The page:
NIAGARA FALLS – The struggle between Mayor Paul A. Dyster and the City Council for control of municipal finances will see its latest installment Tuesday when Dyster appears before the Council at 4 p.m.
Council Chairman Glenn A. Choolokian has asked Dyster to speak about the city’s “financial plan regarding bond debt,” a hot topic earlier this month.
Choolokian and Councilman Sam F. Fruscione said they were dismayed to find that Dyster has budgeted more than $5 million this year in slot revenues from the Seneca Niagara Casino.
That revenue – which the Seneca Nation of Indians has withheld for more than three years as it fights with New York State over gambling expansion – is expected by Dyster but not guaranteed.
That has pushed the three-man Council majority, which also includes Councilman Robert Anderson Jr., to cancel recent funding to block clubs and cultural groups even though the funds were adopted into the budget last year.
The Council majority sees the move as a necessary step in staving off another fiscal crisis that could come if the casino funds dispute is not resolved by the time a $5 million debt payment on the city’s police station is due midyear.
Dyster and others see the steps as an unprecedented attempt to wrest financial control from the executive branch after the budget has already been adopted.
The mayor has said that the budget is a local law and that cuts made in this fashion decrease stability in all facets of city government.
The councilmen earlier this month warned that the cuts are only the beginning and that they will use some of the saved money for initiatives they deem more important to city residents.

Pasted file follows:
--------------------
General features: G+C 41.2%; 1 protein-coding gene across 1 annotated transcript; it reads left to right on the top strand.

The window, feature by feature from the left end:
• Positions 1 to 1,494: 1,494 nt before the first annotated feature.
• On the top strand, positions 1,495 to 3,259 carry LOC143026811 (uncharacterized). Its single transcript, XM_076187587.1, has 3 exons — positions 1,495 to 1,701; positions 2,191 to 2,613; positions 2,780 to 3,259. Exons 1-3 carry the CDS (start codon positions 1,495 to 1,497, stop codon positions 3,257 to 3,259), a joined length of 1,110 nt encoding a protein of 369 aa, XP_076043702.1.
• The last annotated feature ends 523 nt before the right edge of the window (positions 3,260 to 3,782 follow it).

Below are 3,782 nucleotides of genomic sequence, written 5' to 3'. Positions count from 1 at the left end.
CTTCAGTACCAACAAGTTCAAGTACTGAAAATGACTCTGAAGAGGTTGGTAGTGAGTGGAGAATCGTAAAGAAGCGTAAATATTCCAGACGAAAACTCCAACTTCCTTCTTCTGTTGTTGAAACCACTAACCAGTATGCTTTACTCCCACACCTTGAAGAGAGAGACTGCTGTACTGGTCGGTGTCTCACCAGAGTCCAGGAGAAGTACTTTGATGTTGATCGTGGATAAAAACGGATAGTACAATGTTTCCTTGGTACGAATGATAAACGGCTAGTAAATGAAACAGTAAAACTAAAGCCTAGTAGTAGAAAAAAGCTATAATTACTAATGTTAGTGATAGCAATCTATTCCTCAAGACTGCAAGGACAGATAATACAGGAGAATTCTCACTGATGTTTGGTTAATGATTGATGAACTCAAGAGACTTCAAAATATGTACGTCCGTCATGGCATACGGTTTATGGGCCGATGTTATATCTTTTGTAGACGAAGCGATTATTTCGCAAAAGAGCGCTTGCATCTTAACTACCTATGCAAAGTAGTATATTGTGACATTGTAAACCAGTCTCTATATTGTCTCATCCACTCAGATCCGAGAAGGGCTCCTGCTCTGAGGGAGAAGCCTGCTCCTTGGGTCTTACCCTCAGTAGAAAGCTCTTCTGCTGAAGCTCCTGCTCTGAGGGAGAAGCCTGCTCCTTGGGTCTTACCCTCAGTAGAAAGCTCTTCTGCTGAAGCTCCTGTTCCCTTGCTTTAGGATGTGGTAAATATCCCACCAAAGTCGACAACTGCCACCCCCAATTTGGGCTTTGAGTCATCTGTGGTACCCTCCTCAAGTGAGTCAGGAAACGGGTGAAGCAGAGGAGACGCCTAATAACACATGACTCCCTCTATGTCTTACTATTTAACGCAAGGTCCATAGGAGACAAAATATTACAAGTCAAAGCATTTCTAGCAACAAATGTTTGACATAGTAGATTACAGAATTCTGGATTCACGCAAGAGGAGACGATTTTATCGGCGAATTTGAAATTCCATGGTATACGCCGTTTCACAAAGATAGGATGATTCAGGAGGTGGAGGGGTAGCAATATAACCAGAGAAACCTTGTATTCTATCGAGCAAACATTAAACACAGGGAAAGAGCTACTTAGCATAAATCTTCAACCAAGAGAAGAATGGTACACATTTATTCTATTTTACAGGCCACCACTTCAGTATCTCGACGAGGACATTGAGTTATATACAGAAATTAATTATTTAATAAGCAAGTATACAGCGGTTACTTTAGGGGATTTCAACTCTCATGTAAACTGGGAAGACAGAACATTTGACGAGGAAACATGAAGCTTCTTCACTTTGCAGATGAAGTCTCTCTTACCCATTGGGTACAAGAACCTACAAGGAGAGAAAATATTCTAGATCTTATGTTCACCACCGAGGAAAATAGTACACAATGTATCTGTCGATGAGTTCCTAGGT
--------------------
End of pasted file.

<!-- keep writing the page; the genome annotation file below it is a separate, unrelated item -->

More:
A glimpse into that strategy came last week when the Council majority announced that it will spend $75,000 to put more police officers on foot in the city.
The initiative, already started by new Police Chief Bryan DalPorto, has gained praise from the councilmen as a way to keep the city safe above all else by putting police officers on the streets, on foot and on bicycle patrol later this year.
“Officer DalPorto is creative, he’s driven, and he has a lot of ideas – the old blended with the new – that we fully support,” Choolokian said in a statement. “There’s been a good deal of talk for a long time about increasing our crime-fighting efforts, now it’s being funded, and we’re going forward with Chief DalPorto and his hardworking police force.”
The city’s tourism district and neighborhoods are “the logical places” to target with new crime-fighting programs, Fruscione added.
To fund the programs, the Council will use $25,000 in tourism bed tax money and $50,000 from the contingency account it created by slashing various spending items during the budget process. It has roughly $450,000 remaining in the account.
The Council cut $35,000 in cultural and community beautification funding earlier this month. Tuesday’s Council meeting in City Hall, 745 Main St., will be Dyster’s first public exchange with the councilmen, although Fruscione said he does not expect it to be combative.